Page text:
— The Vicomte de Bragelonne - Or Ten Years Later being the completion of "The Three - Musketeers" And "Twenty Years After" • Alexandre Dumas

... outwardly, it now came within my range of knowledge, if you know what I mean. I knew that it was groping its way along the bed, feeling for some other part of me. At any moment I could have said exactly where it had got to. When it was hovering just over my chest another hand knocked lightly against my shoulder. I fancied it lost, and wandering in search ...
— Masterpieces of Mystery, Vol. 1 (of 4) - Ghost Stories • Various

... captain, Tinsel is a mayor, Tony is a baker-boy With 'lasses in his hair, Tipsy is a sailor, With anchors on his chest, And Tiny is the baby boy Who bosses all ...
— The Peter Patter Book of Nursery Rhymes • Leroy F. Jackson

... his anecdotes is remarkable, as exhibiting the state of medical knowledge in his neighbourhood. A poor wretch, who had taught his son to blaspheme, was affected with a nervous twisting of the muscles of his chest. This was supposed to arise from a Satanic possession. One Freeman, a more than ordinary doctor, attempted the cure. They bound the patient to a form, with his head hanging down over the end; set a pan of coals under his mouth, and put something therein that made a great ...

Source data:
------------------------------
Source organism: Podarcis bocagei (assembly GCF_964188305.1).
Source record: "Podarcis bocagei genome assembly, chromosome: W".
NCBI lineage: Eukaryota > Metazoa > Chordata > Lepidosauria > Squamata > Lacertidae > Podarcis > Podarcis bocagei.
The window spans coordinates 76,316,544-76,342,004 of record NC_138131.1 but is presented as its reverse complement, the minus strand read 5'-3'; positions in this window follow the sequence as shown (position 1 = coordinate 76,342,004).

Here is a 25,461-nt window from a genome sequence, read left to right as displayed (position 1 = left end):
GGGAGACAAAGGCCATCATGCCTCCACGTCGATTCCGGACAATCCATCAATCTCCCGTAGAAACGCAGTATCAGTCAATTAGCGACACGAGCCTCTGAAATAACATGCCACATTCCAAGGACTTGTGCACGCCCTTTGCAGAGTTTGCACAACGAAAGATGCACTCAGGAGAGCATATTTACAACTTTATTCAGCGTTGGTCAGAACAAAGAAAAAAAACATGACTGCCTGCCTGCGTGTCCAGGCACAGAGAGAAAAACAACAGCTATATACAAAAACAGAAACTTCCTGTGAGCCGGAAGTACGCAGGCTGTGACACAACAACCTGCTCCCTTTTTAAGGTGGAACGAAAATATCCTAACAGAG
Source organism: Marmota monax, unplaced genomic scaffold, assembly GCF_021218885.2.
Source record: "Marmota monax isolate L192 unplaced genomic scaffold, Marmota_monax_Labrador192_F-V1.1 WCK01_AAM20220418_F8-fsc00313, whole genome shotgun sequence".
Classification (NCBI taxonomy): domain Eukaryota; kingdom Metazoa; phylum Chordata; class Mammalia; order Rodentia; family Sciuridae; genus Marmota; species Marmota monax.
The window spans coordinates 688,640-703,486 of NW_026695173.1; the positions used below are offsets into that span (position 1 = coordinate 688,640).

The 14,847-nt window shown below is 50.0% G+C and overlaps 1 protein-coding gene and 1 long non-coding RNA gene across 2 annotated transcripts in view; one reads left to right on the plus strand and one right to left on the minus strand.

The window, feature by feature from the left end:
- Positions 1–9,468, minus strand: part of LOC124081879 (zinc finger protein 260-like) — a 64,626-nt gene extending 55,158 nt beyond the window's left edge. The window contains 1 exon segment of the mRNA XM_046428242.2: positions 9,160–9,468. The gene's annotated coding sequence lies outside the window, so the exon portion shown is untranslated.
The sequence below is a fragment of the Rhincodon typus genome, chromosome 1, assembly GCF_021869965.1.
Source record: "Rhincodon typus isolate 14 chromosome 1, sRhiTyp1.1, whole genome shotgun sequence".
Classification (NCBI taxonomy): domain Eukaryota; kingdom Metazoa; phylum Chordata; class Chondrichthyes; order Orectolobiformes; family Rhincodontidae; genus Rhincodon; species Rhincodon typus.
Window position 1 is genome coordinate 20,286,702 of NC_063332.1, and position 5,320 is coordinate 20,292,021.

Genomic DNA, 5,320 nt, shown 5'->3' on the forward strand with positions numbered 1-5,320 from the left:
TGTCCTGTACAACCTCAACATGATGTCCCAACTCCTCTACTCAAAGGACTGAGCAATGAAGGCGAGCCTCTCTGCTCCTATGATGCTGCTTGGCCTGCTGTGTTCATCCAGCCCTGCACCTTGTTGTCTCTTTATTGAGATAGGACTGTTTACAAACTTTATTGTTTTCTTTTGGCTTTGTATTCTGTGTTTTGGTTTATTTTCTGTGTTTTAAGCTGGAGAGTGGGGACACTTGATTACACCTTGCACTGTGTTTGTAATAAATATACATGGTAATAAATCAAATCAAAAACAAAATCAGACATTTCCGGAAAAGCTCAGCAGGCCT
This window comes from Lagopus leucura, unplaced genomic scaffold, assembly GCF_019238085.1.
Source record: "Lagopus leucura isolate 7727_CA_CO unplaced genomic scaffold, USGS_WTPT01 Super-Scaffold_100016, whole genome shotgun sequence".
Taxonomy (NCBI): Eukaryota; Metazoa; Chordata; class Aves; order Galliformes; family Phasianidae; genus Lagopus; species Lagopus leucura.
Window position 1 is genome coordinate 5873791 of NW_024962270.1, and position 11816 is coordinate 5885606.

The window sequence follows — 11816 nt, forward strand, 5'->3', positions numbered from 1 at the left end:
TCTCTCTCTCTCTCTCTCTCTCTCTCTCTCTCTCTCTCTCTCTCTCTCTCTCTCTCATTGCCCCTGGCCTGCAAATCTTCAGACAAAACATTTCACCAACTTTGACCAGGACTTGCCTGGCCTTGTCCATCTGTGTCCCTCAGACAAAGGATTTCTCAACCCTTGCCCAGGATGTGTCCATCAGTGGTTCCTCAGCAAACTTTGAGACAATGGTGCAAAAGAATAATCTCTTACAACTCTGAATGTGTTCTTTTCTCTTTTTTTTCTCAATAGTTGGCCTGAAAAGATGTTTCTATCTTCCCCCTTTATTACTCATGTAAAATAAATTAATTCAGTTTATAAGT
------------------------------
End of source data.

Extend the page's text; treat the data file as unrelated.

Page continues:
— The Works of John Bunyan • John Bunyan

... panic. Hamilton, half-crazed and unable to believe his own senses, began wondering whether he had nightmare. He thought he might waken up presently and find the dead weight smothering his chest had been the boy snuggling close. He was vaguely conscious it was strange of him to continue sleeping with that noise of shouting men and whining hounds and snapping branches going on in the forest. The child's ...